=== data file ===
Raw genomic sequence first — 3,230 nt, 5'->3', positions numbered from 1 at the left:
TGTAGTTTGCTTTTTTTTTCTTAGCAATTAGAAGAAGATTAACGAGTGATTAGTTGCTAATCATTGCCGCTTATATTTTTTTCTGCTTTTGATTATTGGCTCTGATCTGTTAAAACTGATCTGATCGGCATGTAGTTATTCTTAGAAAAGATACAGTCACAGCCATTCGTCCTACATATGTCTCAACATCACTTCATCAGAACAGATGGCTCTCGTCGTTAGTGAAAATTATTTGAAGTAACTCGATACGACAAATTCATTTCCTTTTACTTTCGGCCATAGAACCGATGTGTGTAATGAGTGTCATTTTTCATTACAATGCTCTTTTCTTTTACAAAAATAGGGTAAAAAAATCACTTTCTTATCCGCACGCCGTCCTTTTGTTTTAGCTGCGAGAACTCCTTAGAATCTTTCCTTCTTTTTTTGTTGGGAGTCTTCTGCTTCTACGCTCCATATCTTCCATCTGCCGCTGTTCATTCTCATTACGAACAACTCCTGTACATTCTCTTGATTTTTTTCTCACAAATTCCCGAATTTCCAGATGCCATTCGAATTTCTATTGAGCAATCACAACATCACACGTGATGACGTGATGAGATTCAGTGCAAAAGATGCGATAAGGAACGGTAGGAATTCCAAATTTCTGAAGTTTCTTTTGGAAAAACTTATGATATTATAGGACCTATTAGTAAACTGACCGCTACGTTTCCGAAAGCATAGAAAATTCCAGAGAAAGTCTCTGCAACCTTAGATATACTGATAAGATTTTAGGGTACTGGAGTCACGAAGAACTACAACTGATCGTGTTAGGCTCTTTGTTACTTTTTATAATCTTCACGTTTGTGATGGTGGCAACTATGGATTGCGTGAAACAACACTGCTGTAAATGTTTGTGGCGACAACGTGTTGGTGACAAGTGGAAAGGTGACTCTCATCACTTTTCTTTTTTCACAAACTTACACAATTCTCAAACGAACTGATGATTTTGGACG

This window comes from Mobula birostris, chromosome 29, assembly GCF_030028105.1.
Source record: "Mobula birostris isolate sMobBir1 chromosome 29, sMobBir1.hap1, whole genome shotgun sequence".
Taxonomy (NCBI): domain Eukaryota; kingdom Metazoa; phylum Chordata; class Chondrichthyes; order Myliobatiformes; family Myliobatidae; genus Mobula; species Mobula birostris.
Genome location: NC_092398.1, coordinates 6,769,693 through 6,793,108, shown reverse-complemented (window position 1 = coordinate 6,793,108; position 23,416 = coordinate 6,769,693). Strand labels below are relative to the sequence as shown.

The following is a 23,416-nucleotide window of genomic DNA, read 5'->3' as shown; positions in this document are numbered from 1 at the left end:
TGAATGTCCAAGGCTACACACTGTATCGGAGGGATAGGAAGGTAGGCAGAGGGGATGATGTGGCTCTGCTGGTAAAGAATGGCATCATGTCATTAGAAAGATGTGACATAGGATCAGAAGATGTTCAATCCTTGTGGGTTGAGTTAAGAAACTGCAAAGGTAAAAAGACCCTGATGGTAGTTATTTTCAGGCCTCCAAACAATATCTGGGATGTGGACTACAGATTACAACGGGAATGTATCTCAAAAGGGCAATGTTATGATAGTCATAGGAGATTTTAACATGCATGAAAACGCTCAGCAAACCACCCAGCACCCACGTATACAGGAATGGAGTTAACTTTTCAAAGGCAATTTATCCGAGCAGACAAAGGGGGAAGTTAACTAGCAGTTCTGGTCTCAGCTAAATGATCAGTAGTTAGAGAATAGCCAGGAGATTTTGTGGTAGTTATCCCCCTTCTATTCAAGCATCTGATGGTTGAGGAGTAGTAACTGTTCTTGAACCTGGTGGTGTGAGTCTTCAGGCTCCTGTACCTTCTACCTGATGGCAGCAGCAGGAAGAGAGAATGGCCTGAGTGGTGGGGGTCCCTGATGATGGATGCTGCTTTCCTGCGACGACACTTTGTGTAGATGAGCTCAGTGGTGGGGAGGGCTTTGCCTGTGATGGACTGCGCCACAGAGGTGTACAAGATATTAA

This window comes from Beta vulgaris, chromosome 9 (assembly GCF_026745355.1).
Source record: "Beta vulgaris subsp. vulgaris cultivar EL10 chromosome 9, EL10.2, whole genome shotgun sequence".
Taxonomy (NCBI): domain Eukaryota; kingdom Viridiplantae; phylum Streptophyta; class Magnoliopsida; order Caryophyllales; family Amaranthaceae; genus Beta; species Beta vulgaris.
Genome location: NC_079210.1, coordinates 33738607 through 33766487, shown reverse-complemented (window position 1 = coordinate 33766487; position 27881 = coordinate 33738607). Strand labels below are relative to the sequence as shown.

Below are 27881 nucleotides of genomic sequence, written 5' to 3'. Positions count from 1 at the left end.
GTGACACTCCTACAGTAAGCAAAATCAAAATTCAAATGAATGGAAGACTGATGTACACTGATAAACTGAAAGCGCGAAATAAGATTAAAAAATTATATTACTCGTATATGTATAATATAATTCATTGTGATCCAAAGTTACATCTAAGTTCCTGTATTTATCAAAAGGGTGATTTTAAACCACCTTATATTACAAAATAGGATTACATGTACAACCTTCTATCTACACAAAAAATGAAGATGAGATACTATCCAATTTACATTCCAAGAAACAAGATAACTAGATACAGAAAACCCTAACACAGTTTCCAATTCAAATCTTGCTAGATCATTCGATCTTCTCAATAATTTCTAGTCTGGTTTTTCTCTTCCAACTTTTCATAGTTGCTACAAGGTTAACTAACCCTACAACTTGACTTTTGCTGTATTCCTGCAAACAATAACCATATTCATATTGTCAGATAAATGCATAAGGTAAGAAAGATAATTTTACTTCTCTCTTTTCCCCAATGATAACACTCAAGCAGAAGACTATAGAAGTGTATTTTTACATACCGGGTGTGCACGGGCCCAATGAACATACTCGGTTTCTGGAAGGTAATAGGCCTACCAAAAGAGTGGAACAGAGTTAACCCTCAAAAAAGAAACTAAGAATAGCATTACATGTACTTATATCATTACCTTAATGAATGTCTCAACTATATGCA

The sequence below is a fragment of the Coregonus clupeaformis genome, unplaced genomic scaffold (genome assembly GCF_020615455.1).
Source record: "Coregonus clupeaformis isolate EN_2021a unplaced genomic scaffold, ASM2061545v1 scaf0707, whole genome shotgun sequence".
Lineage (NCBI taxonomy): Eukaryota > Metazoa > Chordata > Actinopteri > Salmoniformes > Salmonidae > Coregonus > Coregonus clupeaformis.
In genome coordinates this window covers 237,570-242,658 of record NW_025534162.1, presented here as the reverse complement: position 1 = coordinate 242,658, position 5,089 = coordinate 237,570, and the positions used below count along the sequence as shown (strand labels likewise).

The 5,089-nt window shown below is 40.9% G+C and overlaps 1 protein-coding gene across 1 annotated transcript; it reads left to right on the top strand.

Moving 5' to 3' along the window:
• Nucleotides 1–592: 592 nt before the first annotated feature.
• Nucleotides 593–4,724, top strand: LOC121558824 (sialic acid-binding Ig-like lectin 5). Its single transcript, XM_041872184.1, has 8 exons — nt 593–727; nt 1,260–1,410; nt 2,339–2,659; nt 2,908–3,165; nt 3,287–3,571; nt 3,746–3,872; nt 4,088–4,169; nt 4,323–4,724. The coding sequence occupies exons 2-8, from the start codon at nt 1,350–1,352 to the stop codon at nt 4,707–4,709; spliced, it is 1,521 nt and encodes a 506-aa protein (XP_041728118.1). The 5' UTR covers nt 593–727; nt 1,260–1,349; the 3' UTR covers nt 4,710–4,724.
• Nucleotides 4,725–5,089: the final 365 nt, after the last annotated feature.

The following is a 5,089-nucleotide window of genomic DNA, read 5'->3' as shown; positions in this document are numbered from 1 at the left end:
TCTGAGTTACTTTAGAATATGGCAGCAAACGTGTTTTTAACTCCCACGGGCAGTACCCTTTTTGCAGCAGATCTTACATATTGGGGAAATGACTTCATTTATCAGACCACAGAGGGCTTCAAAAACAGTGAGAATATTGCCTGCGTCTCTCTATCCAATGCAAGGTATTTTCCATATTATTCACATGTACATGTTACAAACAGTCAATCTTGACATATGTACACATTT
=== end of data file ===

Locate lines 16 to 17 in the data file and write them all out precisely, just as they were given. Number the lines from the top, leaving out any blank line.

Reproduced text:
Source record: "Coregonus clupeaformis isolate EN_2021a unplaced genomic scaffold, ASM2061545v1 scaf0707, whole genome shotgun sequence".
Lineage (NCBI taxonomy): Eukaryota > Metazoa > Chordata > Actinopteri > Salmoniformes > Salmonidae > Coregonus > Coregonus clupeaformis.